an on-line poetry magazine
for the 21st century


Paula Camacho


The tobacco was already harvested,
hung in barn buildings to air-cure dry
until their smooth semi-sweet smoke
could yield a high nicotine content.
We had no part in cutting the stalks,
bundling them on the wagon where
my brother and I would sit and watch
the sun shed its light over parched grass.
A two week vacation supplied our minds
with farm life. A Canadian uncle supplied
our family with hospitality. The sky supplied
our eyes with stars the city never did.
Creaky cots were our beds the farm helpers
needed no longer after harvest. We passed
our time discovering an alien life. Back then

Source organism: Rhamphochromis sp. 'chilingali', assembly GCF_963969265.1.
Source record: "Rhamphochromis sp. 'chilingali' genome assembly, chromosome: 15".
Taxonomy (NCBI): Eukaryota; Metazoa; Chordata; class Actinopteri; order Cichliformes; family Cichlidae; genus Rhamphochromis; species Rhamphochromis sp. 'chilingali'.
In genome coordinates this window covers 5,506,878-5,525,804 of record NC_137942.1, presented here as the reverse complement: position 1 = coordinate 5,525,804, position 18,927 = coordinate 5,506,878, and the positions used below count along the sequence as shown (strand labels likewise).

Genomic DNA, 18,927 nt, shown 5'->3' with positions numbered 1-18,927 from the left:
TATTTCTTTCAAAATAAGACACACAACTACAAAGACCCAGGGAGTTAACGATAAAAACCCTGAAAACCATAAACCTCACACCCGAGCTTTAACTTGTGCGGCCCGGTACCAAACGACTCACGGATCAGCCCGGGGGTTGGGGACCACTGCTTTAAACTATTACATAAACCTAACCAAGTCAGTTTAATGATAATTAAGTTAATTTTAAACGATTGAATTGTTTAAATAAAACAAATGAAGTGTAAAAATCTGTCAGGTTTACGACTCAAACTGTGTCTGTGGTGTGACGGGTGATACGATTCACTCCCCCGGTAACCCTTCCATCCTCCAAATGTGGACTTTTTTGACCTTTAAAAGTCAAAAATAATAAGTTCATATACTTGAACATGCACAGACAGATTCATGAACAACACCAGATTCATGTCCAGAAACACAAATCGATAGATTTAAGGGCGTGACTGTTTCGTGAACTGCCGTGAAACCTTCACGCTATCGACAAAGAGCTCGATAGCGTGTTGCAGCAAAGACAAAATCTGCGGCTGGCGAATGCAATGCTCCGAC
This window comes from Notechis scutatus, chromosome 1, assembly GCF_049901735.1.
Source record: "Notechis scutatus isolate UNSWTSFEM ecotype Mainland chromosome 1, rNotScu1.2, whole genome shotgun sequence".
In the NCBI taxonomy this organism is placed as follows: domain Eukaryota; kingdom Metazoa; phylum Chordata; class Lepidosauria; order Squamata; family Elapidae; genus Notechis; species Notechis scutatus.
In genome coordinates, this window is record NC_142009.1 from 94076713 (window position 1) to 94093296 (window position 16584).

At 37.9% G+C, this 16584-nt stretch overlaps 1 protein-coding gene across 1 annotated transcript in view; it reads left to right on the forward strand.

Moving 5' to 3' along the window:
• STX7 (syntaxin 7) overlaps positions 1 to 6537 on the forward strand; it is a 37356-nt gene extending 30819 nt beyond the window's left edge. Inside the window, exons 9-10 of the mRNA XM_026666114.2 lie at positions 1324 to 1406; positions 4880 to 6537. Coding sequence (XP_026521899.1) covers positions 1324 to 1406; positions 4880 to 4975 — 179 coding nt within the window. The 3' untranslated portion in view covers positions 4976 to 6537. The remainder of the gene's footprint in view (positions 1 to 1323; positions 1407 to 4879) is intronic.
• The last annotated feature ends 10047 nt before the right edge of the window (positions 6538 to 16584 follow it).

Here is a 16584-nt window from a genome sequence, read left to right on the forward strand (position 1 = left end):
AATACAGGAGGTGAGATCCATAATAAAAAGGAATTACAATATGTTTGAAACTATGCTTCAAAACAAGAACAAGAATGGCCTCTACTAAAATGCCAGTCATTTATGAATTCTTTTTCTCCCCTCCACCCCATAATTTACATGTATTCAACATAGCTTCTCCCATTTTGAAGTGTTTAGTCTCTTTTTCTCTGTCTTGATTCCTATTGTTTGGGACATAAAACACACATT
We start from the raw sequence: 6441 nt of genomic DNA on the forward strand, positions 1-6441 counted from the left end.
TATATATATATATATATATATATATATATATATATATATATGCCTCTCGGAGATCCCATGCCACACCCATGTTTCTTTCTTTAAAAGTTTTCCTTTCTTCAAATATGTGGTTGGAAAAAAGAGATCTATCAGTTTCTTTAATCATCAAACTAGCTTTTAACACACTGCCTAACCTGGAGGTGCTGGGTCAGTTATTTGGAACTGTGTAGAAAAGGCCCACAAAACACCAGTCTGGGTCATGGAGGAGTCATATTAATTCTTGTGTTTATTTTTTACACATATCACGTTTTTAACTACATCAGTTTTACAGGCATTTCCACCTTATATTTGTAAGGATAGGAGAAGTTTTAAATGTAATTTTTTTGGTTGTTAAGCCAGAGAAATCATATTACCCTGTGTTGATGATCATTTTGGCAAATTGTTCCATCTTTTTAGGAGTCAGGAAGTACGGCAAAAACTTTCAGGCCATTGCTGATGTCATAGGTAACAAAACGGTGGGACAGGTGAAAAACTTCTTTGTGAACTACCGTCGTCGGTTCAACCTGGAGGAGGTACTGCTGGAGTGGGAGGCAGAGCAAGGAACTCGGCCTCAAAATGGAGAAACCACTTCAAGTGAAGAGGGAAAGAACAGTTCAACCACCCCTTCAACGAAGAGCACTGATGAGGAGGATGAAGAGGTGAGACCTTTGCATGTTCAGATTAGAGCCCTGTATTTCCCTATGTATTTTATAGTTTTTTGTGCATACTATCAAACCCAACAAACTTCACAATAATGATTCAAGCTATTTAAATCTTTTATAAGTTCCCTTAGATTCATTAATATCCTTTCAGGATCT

tobacco was a friend doctors advertised
like tranquilizers on television.  We dressed,
ate, collected chicken eggs, not knowing
the future of what those barn buildings housed.

Paula Camacho is the President of the Nassau County Poet Laureate Society and moderates the Farmingdale Poetry Group. Her poems are in many anthologies and have won awards. She has published three books and four chapbooks.